History in Video Games – A Closer Look

Whether it’s World War 2, the American Wild West or ancient Greece, history has long provided a rich source of video game narrative. Historical fact has been painstakingly preserved in some games, yet distorted beyond all recognition in others. Whereas one game may be praised for its depiction of history, others have been lambasted for opening fresh wounds or glorifying tragic events of our near past. Games have utilized historical narrative extensively, but to what extent does the platform take liberties with, and perhaps misuse it?

The game that originally got me thinking about the role of history in video games was Metal Gear Solid 3. Set against the backdrop of the most turbulent years of the Cold War, it features some of the real life characters who helped to shape those times, namely U.S. President Lyndon Johnson and Soviet Premier Nikita Khrushchev. It references numerous real life events, such as the Cuban Missile Crisis of 1962, and then fictionalizes aspects of it, suggesting that it led to the American surrender of Nikolai Stepanovich, a fictional scientist who invents a nuclear equipped tank. It also includes the NSA, CIA and the KGB and taps into the culture of espionage that was prevalent in those ultra secretive times. MGS 3 has one foot in the history books and the other set firmly in the realm of fiction.

Such a vibrant mix of historic truth and far fetched fiction makes for an unusual brew. Historical figures and real life events walk hand in hand with an antagonist who controls lightning, ghosts, a 100 and something year old sniper, and a completely over the top, entirely unbelievable plot. That the game switches between the historical, supported by documentary style footage, to the realm of outright fantasy, may be seen as problematic. Any credibility that the Cold War setting provides is quickly swept aside by the somewhat ludicrous nature of the story. Which begs the question, why include such factual elements in the first place?

I can certainly understand the allure of a factual setting, especially in the Metal Gear universe. By setting the fictionalized events of the game against a loose historical context, it enables the gamer to suspend their disbelief, if only for a moment. Also, the years portrayed in the game are eminently mysterious in themselves. One may spend their whole life speculating as to what may or may not have happened during that period. Such events have a certain mystique about them that attracts interest.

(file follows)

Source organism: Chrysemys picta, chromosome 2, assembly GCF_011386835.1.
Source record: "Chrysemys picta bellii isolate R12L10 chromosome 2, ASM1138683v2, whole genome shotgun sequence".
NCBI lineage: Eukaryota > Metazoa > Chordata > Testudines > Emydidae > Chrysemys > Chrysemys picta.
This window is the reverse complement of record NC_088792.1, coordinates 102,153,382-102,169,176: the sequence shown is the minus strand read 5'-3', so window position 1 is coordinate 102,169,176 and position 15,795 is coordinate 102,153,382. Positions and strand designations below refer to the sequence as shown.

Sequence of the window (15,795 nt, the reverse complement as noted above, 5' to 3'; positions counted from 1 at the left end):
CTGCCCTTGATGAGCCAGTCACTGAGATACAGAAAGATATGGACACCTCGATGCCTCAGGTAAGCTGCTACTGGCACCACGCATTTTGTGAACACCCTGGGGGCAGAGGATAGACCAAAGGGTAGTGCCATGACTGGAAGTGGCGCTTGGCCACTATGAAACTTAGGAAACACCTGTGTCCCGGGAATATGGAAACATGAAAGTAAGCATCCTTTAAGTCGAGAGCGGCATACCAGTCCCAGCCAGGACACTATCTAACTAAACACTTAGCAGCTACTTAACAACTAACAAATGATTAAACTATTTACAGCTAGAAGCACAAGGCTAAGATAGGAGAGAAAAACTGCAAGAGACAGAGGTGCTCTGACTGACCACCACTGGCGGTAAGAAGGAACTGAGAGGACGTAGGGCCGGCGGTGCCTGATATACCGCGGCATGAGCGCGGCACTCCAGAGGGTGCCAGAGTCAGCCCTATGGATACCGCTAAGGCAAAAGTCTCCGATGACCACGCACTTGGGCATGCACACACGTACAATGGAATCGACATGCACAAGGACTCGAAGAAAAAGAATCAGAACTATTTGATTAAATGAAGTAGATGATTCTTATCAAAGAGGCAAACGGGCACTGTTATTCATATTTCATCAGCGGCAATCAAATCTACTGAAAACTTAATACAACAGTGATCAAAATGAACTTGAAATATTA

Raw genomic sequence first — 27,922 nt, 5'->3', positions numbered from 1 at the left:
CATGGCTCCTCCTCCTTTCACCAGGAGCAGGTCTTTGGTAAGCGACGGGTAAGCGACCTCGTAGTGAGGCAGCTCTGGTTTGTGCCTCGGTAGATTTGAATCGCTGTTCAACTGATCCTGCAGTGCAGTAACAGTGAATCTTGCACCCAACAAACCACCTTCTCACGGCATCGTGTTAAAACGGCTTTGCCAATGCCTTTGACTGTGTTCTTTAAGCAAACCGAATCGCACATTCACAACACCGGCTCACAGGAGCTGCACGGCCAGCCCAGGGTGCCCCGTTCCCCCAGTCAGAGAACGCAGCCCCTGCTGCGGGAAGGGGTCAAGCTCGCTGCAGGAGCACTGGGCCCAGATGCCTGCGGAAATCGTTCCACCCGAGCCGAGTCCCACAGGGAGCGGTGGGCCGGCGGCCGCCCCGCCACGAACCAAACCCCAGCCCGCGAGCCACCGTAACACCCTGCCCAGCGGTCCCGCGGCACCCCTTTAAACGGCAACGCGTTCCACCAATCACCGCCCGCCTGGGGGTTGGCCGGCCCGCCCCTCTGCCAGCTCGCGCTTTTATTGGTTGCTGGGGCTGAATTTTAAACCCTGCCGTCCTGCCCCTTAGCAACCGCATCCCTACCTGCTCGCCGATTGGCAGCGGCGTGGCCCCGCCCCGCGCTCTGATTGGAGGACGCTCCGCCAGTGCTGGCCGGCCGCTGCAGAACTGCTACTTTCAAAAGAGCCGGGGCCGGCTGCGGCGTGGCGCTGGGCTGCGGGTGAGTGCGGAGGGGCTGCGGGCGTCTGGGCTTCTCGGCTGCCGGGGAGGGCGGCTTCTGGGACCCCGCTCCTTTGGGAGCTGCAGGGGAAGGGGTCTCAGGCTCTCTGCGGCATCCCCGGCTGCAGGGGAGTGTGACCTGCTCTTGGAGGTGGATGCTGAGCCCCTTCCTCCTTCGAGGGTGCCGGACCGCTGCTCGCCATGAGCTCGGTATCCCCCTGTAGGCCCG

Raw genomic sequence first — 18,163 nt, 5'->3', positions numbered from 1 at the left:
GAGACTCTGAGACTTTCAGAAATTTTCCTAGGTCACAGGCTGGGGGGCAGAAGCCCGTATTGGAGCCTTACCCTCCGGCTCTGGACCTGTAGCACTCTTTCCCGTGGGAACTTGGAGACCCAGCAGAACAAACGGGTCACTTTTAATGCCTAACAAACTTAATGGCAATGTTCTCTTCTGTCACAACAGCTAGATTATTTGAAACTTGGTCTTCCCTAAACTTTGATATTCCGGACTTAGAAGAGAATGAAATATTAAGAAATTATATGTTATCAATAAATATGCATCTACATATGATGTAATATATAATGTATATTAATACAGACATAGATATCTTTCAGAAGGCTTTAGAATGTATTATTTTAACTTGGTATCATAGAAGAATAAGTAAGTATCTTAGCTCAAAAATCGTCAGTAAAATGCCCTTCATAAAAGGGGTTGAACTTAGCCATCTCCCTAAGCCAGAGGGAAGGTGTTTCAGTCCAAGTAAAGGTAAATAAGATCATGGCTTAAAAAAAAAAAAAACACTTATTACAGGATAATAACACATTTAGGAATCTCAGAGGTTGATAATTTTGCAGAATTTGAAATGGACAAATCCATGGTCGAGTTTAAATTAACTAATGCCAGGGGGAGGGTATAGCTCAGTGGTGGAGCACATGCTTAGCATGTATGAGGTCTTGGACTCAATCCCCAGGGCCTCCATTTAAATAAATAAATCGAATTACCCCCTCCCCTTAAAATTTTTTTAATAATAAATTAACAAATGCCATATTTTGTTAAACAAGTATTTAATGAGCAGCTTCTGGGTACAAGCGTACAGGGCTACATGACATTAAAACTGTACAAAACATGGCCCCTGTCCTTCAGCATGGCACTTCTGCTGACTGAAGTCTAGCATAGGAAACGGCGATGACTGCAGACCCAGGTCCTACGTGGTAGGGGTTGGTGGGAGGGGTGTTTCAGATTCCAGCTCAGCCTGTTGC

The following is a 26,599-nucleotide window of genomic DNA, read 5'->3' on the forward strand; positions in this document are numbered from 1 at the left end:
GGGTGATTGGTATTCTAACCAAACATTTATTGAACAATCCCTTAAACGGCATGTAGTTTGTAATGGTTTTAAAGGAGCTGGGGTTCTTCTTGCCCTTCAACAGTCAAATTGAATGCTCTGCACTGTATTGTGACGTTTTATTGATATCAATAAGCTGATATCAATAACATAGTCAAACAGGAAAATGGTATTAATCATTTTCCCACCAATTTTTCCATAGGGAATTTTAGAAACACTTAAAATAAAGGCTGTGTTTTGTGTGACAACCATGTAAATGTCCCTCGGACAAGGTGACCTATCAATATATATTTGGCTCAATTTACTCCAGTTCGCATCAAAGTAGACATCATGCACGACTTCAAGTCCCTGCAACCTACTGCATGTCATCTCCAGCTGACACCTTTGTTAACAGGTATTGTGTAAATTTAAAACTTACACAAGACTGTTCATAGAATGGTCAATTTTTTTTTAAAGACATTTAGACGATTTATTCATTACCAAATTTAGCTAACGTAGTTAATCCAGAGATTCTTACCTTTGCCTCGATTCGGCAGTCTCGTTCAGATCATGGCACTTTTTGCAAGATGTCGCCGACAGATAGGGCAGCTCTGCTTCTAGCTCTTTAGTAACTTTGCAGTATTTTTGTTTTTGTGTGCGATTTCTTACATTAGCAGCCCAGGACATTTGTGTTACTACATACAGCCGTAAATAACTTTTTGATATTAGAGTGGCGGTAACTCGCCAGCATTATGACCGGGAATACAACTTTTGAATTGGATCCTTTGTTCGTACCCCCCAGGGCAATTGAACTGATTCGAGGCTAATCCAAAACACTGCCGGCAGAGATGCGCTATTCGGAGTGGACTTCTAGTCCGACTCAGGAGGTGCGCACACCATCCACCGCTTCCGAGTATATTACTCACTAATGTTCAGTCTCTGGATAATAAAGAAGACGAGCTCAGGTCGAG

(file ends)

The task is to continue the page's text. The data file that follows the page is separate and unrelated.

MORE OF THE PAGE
Of course, one may argue that the melding of truth and fiction to such a degree is counterproductive and misleading, and I would agree with this to a certain extent. But honestly, the kind of person who cannot tell the difference between the most obvious historical elements of MGS3 and those that are fictionalized is probably not the sharpest tool in the shed. They are not the kind of person who is ever going to pick up a history book or go online to learn about the real events. At least the game introduces them to an important period in modern history, although they may well think that it was waged in a Russian jungle between a Snake and soldiers with super powers. Oh well.

Moving away from Metal Gear Solid 3, video games can also take reference from and mirror history in more indirect and subtle ways. For example, Call of Duty – Modern Warfare is a highly enjoyable game that reflects a number of real world conflicts, without directly representing any one of them. Such an abstract setting lends a degree of credibility to the game, yet does not hamper it in the way that trying to accurately recreate one given conflict would have. Final Fantasy and other RPG series make good use of historical names and mythology and they seem right at home within the boundaries of a fantasy universe.

Video games can also take purposeful and very deliberate liberties with the facts by creating alternate histories. One of the finest examples would be the world of the Resistance games. Based in the 1950s and diverging from real history sometime after the First World War, it presents a Europe spared from the Great Depression and the rise of National Socialism, but one that succumbs to something much worse; near annihilation at the hands of the parasitic Chimera. The Fallout series and the Command & Conquer games famously feature time lines that diverge from the true course of history. Turning Point – Fall of Liberty takes place within an alternate history where Winston Churchill dies well before his time, the Nazis over-run Europe and the US remains neutral. Such liberties, while having little historical worth, are infinitely entertaining. Everyone likes to speculate about “what if” scenarios, and video games are the closest thing we can get to actually playing them out. It demonstrates one of the best marriages between history and games, and one that I would like to see more of.